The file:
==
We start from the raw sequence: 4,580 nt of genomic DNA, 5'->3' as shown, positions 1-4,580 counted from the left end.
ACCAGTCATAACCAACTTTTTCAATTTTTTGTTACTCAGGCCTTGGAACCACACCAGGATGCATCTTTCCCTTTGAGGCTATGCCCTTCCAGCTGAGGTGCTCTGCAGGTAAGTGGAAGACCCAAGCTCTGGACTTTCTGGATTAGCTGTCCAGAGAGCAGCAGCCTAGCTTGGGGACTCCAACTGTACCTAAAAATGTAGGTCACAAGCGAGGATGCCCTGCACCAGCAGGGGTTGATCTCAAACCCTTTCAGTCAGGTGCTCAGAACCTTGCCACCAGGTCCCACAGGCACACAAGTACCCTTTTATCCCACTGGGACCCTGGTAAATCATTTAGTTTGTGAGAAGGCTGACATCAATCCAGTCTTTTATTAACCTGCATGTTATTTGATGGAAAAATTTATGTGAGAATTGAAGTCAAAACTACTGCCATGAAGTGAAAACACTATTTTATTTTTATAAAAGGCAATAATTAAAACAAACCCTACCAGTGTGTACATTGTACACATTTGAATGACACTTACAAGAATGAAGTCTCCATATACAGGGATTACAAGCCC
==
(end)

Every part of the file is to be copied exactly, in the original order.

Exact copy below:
We start from the raw sequence: 4,580 nt of genomic DNA, 5'->3' as shown, positions 1-4,580 counted from the left end.
ACCAGTCATAACCAACTTTTTCAATTTTTTGTTACTCAGGCCTTGGAACCACACCAGGATGCATCTTTCCCTTTGAGGCTATGCCCTTCCAGCTGAGGTGCTCTGCAGGTAAGTGGAAGACCCAAGCTCTGGACTTTCTGGATTAGCTGTCCAGAGAGCAGCAGCCTAGCTTGGGGACTCCAACTGTACCTAAAAATGTAGGTCACAAGCGAGGATGCCCTGCACCAGCAGGGGTTGATCTCAAACCCTTTCAGTCAGGTGCTCAGAACCTTGCCACCAGGTCCCACAGGCACACAAGTACCCTTTTATCCCACTGGGACCCTGGTAAATCATTTAGTTTGTGAGAAGGCTGACATCAATCCAGTCTTTTATTAACCTGCATGTTATTTGATGGAAAAATTTATGTGAGAATTGAAGTCAAAACTACTGCCATGAAGTGAAAACACTATTTTATTTTTATAAAAGGCAATAATTAAAACAAACCCTACCAGTGTGTACATTGTACACATTTGAATGACACTTACAAGAATGAAGTCTCCATATACAGGGATTACAAGCCC